Friday, 24 February 2017

The Play That Goes Wrong - Theatre Review

What: The Play That Goes Wrong
When: 22 February - 11 June
Where: The Comedy Theatre
Written by: Henry Lewis, Jonathan Sayer, and Henry Shields
Directed by: Mark Bell
Composed by: Rob Falconer
Performed by: Darcy Brown, Francine Cain,Adam Dunn, Luke Joslin, George Kemp, James Marlowe, Jordan Prosser, Brooke Satchwell, Nick Simpson-Deeks, Tammy Weller, and Matthew Whitty.
Set by: Nigel Hook
Costumes by: Roberto Surace
Lighting by: Ric Mountjoy

Luke Joslin, Nick Simpson-Deeks, George Kemp and Darcy Brown (falling)

The Play That Goes Wrong is the hot and hilarious West End show which has made it's way to the Comedy Theatre in Melbourne. Sporting an all Australian cast headlined by Satchwell, this production is an exact duplicate of the show which has been wowing English audiences since 2015 and now it is our turn to have a good laugh.

The Play That Goes Wrong is a type of theatre we don't see that much of in Australia anymore. It is an English drawing room melodrama which takes its pedigree from the great 'whodunnit's' of history. Watching it, I was reminded of Charles Ludlam's The Mystery of Irma Vep for those who are more familiar with American theatre. Both plays are satires of the melodrama genre and mystery thrillers played in the style of high farce.

Both plays also rely heavily on the production elements to work as autonomous performers in the play, acting independently and turning the usually reliable into uncontrolled and uncontrollable forces. Add into this chaos understudies who discover the thrill of the limelight (Weller), a corpse which is decidedly undead (Brown), and the curse of the role of Florence Colleymore (Satchwell) and you have a recipe for utter chaos and belly-laughs galore.

The opportunities for laughs do not end there, however. Lewis, Sayer, and Shields have a long history of writing these type of 'shows that go wrong' and they understand the need to break the fourth wall and every other piece of theatre etiquette in existence. The stage crew are decidedly visible and the cast are decidedly un-trained as this community theatre company attempt to stage a show with a full cast and full production for the first time (notwithstanding their previous productions of The Two Sisters, Cat, and James and The Peach).

Bell (director) is highly trained in physical theatre - including being a student of Le Coq - which comes through all the performances. Every movement of every performer is clear and precise and complete as one would expect from this background. In some respects I found this a little irritating because it worked against any sense of climactic build. What you see is what you get right from the first moments of the show. Having said that, the audience were uproariously laughing from that very first moment which was great.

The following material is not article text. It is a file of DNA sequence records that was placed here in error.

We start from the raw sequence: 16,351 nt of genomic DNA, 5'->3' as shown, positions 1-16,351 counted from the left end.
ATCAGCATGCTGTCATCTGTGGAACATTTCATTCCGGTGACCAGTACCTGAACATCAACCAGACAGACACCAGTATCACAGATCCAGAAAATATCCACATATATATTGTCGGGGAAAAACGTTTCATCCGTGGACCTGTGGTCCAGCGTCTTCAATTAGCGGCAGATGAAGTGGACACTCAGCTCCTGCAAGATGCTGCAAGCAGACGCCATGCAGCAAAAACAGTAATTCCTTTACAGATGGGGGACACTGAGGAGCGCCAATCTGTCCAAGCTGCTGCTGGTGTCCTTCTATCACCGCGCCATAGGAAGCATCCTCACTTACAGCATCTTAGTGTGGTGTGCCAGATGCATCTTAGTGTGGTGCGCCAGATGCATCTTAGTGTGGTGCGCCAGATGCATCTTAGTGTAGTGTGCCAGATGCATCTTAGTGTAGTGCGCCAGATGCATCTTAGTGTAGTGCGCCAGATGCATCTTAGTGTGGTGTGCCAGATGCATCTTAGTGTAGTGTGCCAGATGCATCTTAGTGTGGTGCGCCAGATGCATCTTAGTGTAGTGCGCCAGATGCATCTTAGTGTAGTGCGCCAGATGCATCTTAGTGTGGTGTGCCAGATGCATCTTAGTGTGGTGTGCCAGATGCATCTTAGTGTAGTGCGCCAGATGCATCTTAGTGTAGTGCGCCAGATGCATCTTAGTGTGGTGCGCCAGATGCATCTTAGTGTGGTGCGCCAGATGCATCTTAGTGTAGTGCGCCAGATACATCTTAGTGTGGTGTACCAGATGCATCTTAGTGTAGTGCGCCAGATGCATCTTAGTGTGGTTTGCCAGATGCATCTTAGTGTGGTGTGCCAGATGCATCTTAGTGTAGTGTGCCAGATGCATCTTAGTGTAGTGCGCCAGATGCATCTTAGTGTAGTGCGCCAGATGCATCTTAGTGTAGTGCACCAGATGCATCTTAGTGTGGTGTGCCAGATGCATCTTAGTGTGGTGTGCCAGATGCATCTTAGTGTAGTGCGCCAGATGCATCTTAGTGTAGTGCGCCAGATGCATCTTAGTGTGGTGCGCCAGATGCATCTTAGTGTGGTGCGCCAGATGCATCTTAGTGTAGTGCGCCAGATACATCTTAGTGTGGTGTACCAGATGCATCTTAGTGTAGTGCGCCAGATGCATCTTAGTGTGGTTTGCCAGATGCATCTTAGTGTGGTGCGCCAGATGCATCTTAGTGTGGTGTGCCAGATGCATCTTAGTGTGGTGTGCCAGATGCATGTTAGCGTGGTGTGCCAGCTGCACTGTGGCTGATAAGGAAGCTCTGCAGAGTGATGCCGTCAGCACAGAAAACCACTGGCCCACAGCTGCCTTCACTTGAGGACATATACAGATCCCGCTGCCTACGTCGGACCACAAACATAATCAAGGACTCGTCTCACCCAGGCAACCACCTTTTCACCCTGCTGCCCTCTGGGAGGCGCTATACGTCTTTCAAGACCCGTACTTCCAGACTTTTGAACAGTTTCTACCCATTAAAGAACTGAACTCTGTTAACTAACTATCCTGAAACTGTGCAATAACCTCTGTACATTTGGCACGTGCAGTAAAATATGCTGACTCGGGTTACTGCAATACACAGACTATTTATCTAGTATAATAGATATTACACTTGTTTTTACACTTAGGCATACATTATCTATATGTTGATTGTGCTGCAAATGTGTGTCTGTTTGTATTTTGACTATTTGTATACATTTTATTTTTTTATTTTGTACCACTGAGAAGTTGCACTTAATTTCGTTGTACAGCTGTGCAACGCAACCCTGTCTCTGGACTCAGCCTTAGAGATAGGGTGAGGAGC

There is nothing subtle about the show. It goes for the hard laughs from the very first moment and everything you think can go wrong does...and quite a bit more indeed! I particularly enjoyed the moment Weller, Simson-Deeks, Kemp, and Joslin got caught in a script loop. It was subtle and an in-joke for those in the trade but with clever direction and overwrought acting (and the malicious application of Turpentine) it became obvious to event the uninitiated and was one moment which really brought the house down.

For the most part the pace was surprisingly slow with every accident telegraphed by long statue tableaus so the audience knew to respond. This was tiresome in the first act but the second rolled along at a ripping pace as the cast tried to get to the end of the play and solve the mystery before everything fell apart around them (literally).

This show is highly contrived and very English (with the actors using English accents as well). It was a lovely stroll down memory lane when all Australian theatre was English and it was a really good laugh as well. Theatre like this is part of our past, but it is nice to revisit it every once in a while and this is about as good an example as you are likely to find.

The Play That Goes Wrong is a good, fun night and a great Autumn thrill. Prepare to laugh until it hurts and then get ready to laugh some more. Great acting and wonderful attention to detail bring this play up out of the ordinary indeed!

4 Stars


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